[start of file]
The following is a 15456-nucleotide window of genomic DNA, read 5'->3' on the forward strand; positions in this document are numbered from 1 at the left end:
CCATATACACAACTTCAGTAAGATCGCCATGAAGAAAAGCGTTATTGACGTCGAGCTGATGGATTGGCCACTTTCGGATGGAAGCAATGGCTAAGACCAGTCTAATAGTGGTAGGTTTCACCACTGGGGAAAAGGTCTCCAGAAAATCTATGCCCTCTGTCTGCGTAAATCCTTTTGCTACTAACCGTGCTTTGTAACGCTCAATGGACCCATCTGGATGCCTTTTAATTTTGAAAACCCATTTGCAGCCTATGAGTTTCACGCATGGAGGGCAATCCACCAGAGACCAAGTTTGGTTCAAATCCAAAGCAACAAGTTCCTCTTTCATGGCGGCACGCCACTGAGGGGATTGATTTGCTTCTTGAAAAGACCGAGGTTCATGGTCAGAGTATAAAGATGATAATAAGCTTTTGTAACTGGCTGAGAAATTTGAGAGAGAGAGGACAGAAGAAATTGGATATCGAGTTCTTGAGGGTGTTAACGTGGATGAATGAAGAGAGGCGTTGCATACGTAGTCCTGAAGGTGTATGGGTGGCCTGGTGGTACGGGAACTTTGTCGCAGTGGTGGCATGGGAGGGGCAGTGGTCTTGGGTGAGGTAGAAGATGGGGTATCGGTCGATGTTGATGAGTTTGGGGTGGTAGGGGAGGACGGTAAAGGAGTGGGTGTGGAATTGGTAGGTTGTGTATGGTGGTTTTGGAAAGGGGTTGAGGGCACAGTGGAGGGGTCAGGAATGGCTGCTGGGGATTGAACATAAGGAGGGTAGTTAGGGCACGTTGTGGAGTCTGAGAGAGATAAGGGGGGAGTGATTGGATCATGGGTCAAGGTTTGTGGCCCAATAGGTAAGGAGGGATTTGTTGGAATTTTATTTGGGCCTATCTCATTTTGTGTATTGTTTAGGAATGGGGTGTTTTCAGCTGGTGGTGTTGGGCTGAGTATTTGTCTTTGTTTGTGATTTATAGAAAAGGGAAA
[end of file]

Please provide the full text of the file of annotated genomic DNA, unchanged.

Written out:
The following is a 15456-nucleotide window of genomic DNA, read 5'->3' on the forward strand; positions in this document are numbered from 1 at the left end:
CCATATACACAACTTCAGTAAGATCGCCATGAAGAAAAGCGTTATTGACGTCGAGCTGATGGATTGGCCACTTTCGGATGGAAGCAATGGCTAAGACCAGTCTAATAGTGGTAGGTTTCACCACTGGGGAAAAGGTCTCCAGAAAATCTATGCCCTCTGTCTGCGTAAATCCTTTTGCTACTAACCGTGCTTTGTAACGCTCAATGGACCCATCTGGATGCCTTTTAATTTTGAAAACCCATTTGCAGCCTATGAGTTTCACGCATGGAGGGCAATCCACCAGAGACCAAGTTTGGTTCAAATCCAAAGCAACAAGTTCCTCTTTCATGGCGGCACGCCACTGAGGGGATTGATTTGCTTCTTGAAAAGACCGAGGTTCATGGTCAGAGTATAAAGATGATAATAAGCTTTTGTAACTGGCTGAGAAATTTGAGAGAGAGAGGACAGAAGAAATTGGATATCGAGTTCTTGAGGGTGTTAACGTGGATGAATGAAGAGAGGCGTTGCATACGTAGTCCTGAAGGTGTATGGGTGGCCTGGTGGTACGGGAACTTTGTCGCAGTGGTGGCATGGGAGGGGCAGTGGTCTTGGGTGAGGTAGAAGATGGGGTATCGGTCGATGTTGATGAGTTTGGGGTGGTAGGGGAGGACGGTAAAGGAGTGGGTGTGGAATTGGTAGGTTGTGTATGGTGGTTTTGGAAAGGGGTTGAGGGCACAGTGGAGGGGTCAGGAATGGCTGCTGGGGATTGAACATAAGGAGGGTAGTTAGGGCACGTTGTGGAGTCTGAGAGAGATAAGGGGGGAGTGATTGGATCATGGGTCAAGGTTTGTGGCCCAATAGGTAAGGAGGGATTTGTTGGAATTTTATTTGGGCCTATCTCATTTTGTGTATTGTTTAGGAATGGGGTGTTTTCAGCTGGTGGTGTTGGGCTGAGTATTTGTCTTTGTTTGTGATTTATAGAAAAGGGAAA